Reading professor Hinson’s recently published autobiography, has, for me, evoked both gratitude and grief. Just as Hinson reveals moments and persons of grace in his life, so do I identify such moments and persons in my life as well, none more profound than in my experience as a seminary student. Hinson describes in painful detail how that very seminary where I studied — and where he studied in a previous student generation — was subsequently hijacked by the propositional theology of Southern Baptist fundamentalists. As did I, he grieved over the loss of integrity and faithfulness in the life of his seminary.
As a child born into a dysfunctional alcoholic family, characterized by economic deprivation and violence, Hinson acknowledges early coping strategies which he would come to identify as seemingly innate. Foremost was a tendency to try to avoid conflict at all cost, although, in the later years of his tenure as a seminary professor, he would become a lightning rod for his criticism of inerrantists.
Legend has it that President James A. Garfield once defined education as “Me on one end of a log and [his beloved teacher] Mark Hopkins on the other end.” In Miracle of Grace Glenn Hinson cites various incarnations of Mark Hopkins in his life, none more instrumental than schoolteacher Miss Bertha Brown, who nurtured, instructed and inspired him in a crude, one room schoolhouse in the Missouri Ozarks. From such humble educational beginnings, Hinson developed a thirst for learning, coming to realize his aptitude for scholarship. The journey that began in that simple schoolhouse would eventually led him to college at the prestigious Washington University in St. Louis and, later, a second doctorate (in church history) from Oxford University in England.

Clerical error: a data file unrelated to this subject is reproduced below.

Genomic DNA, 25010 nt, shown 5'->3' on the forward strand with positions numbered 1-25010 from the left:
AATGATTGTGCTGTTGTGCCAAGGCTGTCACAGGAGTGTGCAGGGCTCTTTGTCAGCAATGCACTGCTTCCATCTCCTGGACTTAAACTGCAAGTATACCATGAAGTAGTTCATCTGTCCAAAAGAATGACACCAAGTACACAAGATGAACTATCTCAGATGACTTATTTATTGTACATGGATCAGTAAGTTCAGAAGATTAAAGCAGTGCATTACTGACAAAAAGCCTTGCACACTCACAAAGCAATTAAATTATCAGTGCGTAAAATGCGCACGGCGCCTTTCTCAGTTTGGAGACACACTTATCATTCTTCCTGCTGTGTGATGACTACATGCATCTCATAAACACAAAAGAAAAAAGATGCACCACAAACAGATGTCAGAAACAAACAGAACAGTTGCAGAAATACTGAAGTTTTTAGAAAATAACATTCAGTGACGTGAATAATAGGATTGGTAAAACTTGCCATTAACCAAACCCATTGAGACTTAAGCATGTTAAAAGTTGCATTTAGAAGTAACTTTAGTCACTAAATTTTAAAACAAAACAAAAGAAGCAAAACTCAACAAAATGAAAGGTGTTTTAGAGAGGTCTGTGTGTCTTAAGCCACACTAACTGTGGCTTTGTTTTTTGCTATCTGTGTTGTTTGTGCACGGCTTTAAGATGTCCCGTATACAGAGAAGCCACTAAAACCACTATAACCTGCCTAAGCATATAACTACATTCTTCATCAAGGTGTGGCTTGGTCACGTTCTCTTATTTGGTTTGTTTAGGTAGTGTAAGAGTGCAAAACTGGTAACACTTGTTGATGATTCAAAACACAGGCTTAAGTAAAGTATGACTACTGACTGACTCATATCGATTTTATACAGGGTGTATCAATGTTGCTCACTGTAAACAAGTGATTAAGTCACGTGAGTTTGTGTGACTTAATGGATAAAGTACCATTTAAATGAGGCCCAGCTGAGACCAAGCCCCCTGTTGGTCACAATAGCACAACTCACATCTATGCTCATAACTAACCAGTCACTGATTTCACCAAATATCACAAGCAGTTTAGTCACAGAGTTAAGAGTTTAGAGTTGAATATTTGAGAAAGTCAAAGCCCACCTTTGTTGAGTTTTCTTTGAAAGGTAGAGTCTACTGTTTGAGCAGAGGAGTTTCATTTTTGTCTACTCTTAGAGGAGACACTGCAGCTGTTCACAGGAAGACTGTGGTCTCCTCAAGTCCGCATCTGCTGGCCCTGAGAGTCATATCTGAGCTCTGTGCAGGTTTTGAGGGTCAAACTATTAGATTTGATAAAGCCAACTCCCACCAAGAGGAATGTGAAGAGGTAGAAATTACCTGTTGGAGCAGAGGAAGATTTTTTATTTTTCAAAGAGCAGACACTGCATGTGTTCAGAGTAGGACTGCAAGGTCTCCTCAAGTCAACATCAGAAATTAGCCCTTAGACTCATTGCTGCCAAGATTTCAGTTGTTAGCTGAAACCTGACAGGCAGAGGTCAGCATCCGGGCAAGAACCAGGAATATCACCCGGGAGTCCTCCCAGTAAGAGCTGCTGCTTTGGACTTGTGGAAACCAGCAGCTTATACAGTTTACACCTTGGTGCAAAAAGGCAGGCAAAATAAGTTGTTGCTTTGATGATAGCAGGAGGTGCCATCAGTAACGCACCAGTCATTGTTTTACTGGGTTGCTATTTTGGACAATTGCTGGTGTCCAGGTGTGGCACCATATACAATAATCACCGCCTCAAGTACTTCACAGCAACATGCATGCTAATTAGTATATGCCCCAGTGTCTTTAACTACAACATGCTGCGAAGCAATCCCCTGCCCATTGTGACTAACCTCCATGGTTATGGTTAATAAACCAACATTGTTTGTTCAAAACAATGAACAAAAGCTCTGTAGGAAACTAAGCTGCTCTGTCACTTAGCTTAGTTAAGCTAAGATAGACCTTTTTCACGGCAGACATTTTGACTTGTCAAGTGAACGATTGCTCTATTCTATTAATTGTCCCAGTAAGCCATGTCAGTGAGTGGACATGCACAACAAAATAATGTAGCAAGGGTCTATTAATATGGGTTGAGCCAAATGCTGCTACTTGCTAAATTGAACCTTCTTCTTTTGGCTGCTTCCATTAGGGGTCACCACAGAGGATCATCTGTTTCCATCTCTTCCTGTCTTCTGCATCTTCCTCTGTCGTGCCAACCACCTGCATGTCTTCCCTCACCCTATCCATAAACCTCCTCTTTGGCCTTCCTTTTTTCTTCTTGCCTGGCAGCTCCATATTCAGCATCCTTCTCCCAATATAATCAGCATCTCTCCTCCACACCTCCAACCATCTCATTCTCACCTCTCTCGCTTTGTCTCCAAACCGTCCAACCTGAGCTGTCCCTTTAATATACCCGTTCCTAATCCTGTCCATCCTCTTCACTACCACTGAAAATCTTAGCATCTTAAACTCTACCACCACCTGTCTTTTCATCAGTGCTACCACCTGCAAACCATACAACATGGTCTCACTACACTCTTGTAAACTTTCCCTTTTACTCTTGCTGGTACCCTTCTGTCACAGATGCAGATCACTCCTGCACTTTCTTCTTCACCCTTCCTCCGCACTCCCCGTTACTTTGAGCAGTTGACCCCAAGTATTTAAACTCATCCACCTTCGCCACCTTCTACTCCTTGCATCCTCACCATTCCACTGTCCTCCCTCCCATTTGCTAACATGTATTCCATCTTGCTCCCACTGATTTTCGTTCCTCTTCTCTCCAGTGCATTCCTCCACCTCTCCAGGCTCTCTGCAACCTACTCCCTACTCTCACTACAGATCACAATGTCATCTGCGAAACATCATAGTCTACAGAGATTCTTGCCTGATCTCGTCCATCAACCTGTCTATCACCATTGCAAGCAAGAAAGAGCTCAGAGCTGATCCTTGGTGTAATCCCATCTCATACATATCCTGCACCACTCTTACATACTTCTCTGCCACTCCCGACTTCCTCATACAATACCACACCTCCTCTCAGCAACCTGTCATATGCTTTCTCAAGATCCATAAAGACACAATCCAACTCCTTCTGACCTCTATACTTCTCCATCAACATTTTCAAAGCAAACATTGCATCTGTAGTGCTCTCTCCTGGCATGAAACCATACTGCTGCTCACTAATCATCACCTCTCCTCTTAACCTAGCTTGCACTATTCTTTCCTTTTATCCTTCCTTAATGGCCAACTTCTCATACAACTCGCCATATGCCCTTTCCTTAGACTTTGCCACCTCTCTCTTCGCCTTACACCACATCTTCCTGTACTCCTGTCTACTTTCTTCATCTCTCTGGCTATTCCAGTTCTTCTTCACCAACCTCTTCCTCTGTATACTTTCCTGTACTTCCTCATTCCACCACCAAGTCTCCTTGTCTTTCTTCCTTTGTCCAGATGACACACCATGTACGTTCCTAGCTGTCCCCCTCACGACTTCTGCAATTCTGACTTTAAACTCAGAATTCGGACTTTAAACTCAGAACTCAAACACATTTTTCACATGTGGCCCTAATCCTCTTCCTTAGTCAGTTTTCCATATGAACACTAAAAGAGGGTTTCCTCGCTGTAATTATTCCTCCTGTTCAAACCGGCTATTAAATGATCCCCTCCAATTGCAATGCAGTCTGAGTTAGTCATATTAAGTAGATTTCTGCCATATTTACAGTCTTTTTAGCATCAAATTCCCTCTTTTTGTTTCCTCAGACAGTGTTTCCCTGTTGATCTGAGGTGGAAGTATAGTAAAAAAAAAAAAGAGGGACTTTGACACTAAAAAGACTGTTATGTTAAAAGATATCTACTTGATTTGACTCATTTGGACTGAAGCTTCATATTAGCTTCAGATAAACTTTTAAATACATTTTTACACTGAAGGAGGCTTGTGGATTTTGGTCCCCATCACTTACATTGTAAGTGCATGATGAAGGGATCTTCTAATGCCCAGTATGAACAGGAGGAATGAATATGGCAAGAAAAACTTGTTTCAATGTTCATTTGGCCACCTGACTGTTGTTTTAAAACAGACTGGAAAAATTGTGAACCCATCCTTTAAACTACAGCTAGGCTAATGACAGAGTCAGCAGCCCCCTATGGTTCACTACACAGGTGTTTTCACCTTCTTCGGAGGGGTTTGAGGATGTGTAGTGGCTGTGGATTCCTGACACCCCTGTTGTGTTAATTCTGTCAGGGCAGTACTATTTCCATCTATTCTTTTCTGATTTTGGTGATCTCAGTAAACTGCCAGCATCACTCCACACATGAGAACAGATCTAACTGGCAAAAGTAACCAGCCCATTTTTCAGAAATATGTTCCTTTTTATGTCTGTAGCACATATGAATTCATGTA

Academic pursuits led to what Hinson describes as an “intellectualizing” approach to living, a method of distancing himself from his fear of emotional closeness and the risk of being hurt. Later, when this defense was co-opted by his lovely wife, Martha, the couple became “wounded healers” for one another.
Against the backdrop of the humble and dysfunctional circumstances of his early life, Hinson traces his growth into a devoted and discerning Christian Baptist. This paramount journey he attributes to a “miracle of grace” from his Aunt Fleta and Uncle Ossie Marsh, faithful Baptists with whom he lived for a time as a young man. “They didn’t talk much about faith,” he explains, “they just lived it . . . I found their example compelling.”